Heiko Maas says investigations should continue to clear up murders by far-right terror group NSU
By Ayhan Simsek
Germany’s foreign minister has called for continued investigation into the shadowy neo-Nazi terrorist group NSU, which killed nine immigrants between 2000 and 2007.
“It’s a disgrace for us that the right-wing extremists could continue their killing spree for such a long time,” Heiko Maas wrote on Twitter on Sunday, on the seventh anniversary of the exposure of the killers on November 4, 2011.
The Social Democrat politician admitted the mistakes by the police and intelligence, which had repeatedly ruled out a racist motive behind the murders, and instead treated migrant families as suspects.
“The investigations into this case must continue. It remains our duty to stand against far-right hatred anytime and anywhere,” he stressed.
The National Socialist Underground (NSU) killed eight Turkish immigrants, one Greek citizen and a German police officer between 2000 and 2007, but the murders had long remained unresolved.
The German public first learned of the group’s existence and its role in the murders in 2011, when two members — Uwe Mundlos and Uwe Bohnhardt — died after an unsuccessful bank robbery.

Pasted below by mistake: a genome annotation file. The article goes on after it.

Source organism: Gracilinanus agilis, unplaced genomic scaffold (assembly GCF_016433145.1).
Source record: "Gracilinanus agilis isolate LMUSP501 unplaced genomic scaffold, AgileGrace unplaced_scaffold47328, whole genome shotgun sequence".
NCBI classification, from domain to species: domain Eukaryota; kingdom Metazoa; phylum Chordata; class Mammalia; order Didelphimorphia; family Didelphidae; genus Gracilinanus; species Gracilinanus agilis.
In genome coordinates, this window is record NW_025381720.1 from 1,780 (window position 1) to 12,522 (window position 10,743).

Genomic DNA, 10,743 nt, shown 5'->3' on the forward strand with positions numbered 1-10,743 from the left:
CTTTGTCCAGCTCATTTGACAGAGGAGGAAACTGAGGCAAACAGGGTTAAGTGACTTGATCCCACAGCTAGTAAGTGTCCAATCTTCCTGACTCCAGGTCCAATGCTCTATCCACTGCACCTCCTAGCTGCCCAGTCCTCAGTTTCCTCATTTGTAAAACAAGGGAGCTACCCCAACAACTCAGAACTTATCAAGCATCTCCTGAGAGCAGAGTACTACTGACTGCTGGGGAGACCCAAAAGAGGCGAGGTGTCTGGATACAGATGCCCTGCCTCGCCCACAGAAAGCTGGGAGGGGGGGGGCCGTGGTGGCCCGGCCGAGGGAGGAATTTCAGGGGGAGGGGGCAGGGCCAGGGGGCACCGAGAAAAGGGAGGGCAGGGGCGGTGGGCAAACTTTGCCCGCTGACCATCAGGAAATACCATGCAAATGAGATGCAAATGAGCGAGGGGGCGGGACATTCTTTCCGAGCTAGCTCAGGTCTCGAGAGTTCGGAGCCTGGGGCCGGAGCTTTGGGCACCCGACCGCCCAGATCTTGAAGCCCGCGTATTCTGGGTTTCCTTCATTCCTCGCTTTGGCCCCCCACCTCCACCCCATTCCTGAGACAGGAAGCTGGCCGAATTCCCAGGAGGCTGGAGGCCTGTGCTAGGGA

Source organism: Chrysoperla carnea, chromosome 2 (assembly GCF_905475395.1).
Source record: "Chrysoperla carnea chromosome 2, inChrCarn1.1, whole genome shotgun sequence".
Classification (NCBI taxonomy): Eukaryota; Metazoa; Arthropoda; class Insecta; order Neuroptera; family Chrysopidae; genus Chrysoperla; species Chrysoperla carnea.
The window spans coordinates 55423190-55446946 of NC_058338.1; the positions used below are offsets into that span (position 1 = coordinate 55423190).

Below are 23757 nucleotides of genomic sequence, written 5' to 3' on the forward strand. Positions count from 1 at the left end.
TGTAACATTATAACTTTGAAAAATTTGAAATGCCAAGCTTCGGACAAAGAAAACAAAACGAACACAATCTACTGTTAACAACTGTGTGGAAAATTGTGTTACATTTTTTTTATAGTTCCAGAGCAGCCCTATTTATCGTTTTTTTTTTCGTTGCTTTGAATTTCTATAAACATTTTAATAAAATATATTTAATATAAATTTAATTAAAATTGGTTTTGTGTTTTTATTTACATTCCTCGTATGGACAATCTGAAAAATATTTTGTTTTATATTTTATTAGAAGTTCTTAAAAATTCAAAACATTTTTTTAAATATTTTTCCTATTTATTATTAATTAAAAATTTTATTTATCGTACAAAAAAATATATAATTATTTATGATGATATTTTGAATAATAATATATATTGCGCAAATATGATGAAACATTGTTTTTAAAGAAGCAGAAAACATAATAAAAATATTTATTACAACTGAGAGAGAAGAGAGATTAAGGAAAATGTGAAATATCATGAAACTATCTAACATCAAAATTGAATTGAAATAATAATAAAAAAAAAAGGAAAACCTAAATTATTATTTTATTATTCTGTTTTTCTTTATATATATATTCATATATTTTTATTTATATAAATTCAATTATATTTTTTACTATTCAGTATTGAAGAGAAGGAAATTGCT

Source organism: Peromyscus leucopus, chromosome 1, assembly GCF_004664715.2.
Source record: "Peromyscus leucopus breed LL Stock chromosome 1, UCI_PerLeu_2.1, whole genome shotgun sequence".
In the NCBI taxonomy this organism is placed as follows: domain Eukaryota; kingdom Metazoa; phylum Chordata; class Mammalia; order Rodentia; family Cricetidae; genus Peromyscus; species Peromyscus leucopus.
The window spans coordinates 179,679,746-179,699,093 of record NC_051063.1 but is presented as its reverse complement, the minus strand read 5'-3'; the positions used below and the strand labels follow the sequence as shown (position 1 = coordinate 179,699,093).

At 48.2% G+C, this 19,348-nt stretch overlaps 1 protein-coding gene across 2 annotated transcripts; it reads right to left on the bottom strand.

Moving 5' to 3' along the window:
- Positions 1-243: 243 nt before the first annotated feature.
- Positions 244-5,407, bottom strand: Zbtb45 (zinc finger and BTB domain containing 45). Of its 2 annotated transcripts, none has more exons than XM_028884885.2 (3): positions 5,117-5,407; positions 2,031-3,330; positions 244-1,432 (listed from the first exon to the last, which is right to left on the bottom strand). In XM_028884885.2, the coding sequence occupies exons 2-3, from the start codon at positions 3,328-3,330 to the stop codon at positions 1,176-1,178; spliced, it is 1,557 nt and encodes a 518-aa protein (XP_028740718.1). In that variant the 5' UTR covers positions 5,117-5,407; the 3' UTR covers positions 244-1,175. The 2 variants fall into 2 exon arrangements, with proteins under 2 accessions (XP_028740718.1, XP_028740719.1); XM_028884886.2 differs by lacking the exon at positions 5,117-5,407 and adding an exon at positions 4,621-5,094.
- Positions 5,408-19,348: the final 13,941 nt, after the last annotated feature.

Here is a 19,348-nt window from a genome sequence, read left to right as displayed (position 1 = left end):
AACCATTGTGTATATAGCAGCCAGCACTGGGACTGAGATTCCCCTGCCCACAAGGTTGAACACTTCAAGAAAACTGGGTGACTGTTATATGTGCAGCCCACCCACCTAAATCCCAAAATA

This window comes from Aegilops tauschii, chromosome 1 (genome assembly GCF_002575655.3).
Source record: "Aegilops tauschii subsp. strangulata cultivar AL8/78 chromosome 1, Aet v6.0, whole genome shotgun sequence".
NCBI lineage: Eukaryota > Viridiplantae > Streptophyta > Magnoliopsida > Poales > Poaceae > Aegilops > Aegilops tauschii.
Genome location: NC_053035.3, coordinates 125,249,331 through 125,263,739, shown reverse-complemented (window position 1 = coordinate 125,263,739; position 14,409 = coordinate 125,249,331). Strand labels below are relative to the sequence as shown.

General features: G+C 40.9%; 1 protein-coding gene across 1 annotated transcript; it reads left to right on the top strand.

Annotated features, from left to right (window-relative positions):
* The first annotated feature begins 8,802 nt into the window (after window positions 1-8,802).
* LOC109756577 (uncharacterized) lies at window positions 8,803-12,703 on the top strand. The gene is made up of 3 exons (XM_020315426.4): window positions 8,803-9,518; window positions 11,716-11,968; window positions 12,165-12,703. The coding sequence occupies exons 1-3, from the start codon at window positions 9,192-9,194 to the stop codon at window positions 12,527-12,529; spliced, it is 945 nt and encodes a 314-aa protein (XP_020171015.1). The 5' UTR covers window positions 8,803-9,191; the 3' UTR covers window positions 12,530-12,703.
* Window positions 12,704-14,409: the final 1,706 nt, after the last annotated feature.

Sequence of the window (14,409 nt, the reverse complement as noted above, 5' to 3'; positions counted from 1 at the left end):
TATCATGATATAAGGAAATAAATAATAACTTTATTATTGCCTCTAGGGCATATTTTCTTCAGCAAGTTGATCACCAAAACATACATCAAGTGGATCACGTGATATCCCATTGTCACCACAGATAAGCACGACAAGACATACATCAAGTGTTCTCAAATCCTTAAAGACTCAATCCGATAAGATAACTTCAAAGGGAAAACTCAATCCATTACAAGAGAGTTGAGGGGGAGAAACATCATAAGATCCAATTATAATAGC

The group’s only surviving member Beate Zschaepe was given a life sentence in July, but families of the victims expressed disappointment with the verdict and said the five-year-long trial has left many key questions unanswered.
Lawyers representing the families disputed the claim that the NSU was only an “isolated cell” of three far-right extremists, and demanded a deeper investigation into their possible ties to a wider network of far-right extremists in Germany.
Since the late 1990s, Germany’s domestic intelligence agency, or BfV, recruited various informants from the right-wing who were believed to have had contacts with the trio.
Officials insisted they had no prior information about the existence of the NSU terror cell and its role behind the killings.
However, the central German state of Hesse’s decision to keep several documents secret for 120 years, prompted further speculations about the NSU’s possible ties.